Malawi: Village chiefs unknowingly sleep with sex workers

Some chiefs in Rumphi district in northern Malawi risk contracting HIV because they unknowingly sleep with hired sex workers during chief installation ceremonies.

Some chiefs in Rumphi district in northern Malawi risk contracting HIV because they unknowingly sleep with hired sex workers during chief installation ceremonies.

According to the Lukari community based organisation (CBO), it’s the culture that a new chief is installed at night by a group of chiefs from other areas, and the host village is obliged to arrange for women to act as waitresses to serve the visiting chiefs.

Chimwemwe Mzumara, the CBO’s secretary, said that during the ceremony they dance, drink beer and dance all night and that some chiefs end up having sex with the waitresses. The waitresses feel unable to say no due to village bureaucracy.

Culture fuelling HIV

The host villagers usually hire sex workers, who may be living with HIV, from drinking joints to act as waitresses.  If there are seven chiefs coming for the ceremony, it means that seven women have to be employed for the night service because each chief needs his own waitress.

Mzumara said: “We pleaded with some village heads that chief installation ceremonies must be done during the day instead of at night in order to avoid creating an environment that is conducive to chiefs having sex with their waitress.

“But the village heads said that they were too junior to initiate the change and that it is only the traditional authorities who can order the change.”

Civic education

The CBO does not have the capacity to engage the authorities and other senior chiefs on the matter.

“Engaging them would require organising a formal meeting,” Mzumara said, “that would need financial resources among other things which we don’t have.  But we really need to convince them to either stop conducting the installation ceremonies at night or to start taking their wives to the ceremonies to act as waitress.”

When contacted for comment the sub-traditional authority Chisovya, in whose area the Lukari CBO is located, said: “Since it is a cultural ceremony, I can’t say whether it can be changed or not because first I need to consult my senior, Paramount Chief Chikulamayembe.”

He added that in light of HIV, he personally would not oppose the idea of conducting  ceremonies during the day instead of at night.

In Malawi, traditional authorities and chiefs are appointed under the local government Act.  As such, the minister of local government is the overall boss but the powers to hire and fire lie with the sitting state president of the republic.

Success story

Kanyelere CBO in the area of Paramount Chief Chikulamayembe in the same district can claim some success on this issue. Chairperson Wiseman Ngwira said they had managed to reach out to the chiefs in the area and convince them to stop holding the installation ceremonies at night.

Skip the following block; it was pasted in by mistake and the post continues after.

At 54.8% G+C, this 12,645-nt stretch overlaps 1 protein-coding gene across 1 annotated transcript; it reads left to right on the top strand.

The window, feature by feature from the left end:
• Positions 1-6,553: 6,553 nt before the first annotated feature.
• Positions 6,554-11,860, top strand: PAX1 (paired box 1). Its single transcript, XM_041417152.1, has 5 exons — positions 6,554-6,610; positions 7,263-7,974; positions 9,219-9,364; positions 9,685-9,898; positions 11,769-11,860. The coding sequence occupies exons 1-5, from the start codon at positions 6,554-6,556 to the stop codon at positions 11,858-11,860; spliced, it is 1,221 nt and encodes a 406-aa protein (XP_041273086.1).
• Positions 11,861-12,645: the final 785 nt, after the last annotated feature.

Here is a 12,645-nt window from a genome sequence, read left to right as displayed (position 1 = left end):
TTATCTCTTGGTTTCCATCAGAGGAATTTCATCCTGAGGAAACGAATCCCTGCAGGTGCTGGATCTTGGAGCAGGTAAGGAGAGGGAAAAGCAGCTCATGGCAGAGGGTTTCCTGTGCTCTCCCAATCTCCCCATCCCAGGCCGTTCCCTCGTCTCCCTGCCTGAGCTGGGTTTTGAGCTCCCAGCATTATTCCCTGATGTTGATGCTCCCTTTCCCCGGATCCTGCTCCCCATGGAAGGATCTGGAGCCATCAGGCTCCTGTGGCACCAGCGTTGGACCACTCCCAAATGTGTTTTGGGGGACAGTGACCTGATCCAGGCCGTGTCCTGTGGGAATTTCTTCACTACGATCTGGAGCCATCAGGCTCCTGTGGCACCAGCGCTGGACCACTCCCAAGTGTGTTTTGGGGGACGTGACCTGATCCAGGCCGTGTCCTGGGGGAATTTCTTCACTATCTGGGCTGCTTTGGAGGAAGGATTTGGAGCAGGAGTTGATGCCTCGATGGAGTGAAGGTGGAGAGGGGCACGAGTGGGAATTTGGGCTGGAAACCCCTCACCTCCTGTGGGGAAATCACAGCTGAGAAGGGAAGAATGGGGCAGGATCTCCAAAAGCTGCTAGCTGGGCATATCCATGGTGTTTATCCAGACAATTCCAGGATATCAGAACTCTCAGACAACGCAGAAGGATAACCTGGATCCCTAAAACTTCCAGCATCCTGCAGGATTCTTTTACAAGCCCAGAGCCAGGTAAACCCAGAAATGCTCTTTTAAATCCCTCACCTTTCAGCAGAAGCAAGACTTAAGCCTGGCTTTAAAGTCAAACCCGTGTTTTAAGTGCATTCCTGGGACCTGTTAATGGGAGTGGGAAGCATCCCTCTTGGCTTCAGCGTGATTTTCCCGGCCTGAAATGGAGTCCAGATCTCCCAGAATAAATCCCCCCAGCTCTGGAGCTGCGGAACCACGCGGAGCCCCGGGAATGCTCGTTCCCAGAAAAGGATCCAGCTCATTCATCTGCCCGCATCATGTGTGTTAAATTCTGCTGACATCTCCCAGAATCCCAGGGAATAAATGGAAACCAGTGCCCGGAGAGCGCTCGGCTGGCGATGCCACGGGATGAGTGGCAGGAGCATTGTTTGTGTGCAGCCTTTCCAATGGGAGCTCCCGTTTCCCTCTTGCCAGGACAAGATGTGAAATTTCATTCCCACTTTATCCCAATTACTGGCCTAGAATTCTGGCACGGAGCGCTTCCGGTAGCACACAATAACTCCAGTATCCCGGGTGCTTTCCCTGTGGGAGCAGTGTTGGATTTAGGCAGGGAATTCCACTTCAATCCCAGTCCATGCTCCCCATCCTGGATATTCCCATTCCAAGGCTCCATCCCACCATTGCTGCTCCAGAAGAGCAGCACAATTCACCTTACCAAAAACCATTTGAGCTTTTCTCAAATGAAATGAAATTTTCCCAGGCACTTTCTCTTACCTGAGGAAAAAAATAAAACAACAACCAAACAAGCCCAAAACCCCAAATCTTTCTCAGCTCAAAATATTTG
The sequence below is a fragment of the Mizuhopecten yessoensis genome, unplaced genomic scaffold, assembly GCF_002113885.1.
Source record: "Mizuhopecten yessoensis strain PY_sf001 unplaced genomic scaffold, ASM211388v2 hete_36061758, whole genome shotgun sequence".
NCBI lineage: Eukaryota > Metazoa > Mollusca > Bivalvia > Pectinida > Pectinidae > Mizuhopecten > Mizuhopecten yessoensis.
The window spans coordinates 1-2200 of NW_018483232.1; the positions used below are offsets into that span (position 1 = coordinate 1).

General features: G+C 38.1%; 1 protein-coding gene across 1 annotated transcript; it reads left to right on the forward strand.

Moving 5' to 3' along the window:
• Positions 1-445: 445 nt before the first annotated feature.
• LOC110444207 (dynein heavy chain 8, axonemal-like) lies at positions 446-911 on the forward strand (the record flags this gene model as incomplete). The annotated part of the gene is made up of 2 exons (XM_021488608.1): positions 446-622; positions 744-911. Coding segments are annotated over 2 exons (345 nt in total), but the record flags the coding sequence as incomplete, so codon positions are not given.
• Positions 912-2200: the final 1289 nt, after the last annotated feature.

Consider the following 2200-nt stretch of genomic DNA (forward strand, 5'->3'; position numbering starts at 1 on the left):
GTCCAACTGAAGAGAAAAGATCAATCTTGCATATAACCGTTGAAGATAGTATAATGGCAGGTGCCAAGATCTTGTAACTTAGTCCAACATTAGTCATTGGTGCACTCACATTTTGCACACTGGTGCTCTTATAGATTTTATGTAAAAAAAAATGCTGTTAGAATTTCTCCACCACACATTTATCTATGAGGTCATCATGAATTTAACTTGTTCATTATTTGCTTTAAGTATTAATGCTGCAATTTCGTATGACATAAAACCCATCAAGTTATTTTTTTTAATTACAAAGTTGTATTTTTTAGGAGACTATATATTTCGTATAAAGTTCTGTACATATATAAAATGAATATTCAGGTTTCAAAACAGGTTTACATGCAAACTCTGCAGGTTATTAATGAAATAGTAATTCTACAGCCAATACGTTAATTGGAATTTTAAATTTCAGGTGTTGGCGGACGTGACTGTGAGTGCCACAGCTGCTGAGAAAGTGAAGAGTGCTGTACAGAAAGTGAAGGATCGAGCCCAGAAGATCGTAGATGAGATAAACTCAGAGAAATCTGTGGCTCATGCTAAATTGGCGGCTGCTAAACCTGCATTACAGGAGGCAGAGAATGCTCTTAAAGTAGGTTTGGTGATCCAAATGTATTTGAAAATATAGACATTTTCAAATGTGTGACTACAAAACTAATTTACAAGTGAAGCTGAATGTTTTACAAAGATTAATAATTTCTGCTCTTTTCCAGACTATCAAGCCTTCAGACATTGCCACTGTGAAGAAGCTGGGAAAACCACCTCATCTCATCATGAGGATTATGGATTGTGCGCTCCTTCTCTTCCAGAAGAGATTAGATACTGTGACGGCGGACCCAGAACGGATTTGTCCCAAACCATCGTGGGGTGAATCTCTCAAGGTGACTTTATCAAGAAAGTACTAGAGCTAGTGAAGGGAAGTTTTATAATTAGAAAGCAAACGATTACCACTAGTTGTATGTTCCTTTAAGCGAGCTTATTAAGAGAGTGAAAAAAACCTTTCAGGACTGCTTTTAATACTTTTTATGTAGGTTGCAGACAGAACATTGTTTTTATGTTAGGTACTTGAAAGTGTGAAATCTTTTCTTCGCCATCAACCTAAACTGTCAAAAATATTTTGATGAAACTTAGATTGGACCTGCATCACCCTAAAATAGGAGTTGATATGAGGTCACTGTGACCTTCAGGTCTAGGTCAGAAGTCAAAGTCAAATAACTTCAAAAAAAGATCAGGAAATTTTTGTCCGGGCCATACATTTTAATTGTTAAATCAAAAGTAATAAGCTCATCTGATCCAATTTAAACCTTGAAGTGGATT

“We managed to convince them because many chiefs realized that among them some were infected [with HIV].  Nowadays chiefs are installed during the day,” Ngwira said.

Village Headman Chilimwazi explained that the traditional leaders realised they had lost many people due to HIV and that the nocturnal ceremonies were leading to immorality.

“Young girls used to go to the ceremonies to sing choral songs.  But while there, they could sometimes sleep with men and contract diseases.  Even among the chief fraternity some are infected.  As I speak, there are some traditional leaders who are known to be living with the virus.

“Faced with that situation, we agreed that people must no longer spend the night at chief installation ceremonies.  We came to this resolution because we don’t want to continue losing our people,” said Chilimwazi.

Read more stories about HIV and wider development issues

Image: Members of the Market Theatre group practice in the grounds of the Family Planning Association of Malawi Dowa Clinic
© Nell freeman for International HIV/AIDS Alliance


  • comment-avatar
    Leela Binx 4 years

    It is unfortunate that the author of this post pitches sex workers as ‘vectors of disease’ and managing to turn the males in this article into the victims being at risk of contracting HIV when physiologically women are at greater risk of contracting HIV than men.

    It is a shame that the author of this article has managed to perpetuate stigma against sex workers as ‘diseased’ in order to make her point.

    • comment-avatar

      I respect your opinion. It is true that women are at greater risk of contracting HIV than men. The issue here is women are being abused as sex objects to chiefs who are superior in their communities. Because of the same abuse, communities hire commercial sex workers and people living with HIV to be sex machine as a short-term solution.
      The story says due to village bureaucracy nobody can say no. I wonder if condoms use is being done in such environment. In a situation that a chief and sex worker both are both HIV, the issue of re-infection still stands; so in my opinion stopping the malpractice is key.
      In order to address the root cause of HIV spread, the article also give a success case study of how communities within the district; refer to the quotation by a chief.

  • comment-avatar
    nisha 4 years

    you mean Chiefs cannot infect sex workers ? remember not all sex workers are HIV positive and not all the Chiefs are HIV negtv.

  • comment-avatar

    Nisha, you are absolutely right that not all sex workers are HIV positive and not all chiefs are HIV negative – however the story doesn’t imply that is the case. The opening of the story does refer to the fact sex workers are a group of people at higher risk of living with HIV. However, the final section of the story refers to the fact that some chiefs are living with HIV and therefore would be putting the girls they sleep with at risk of infection.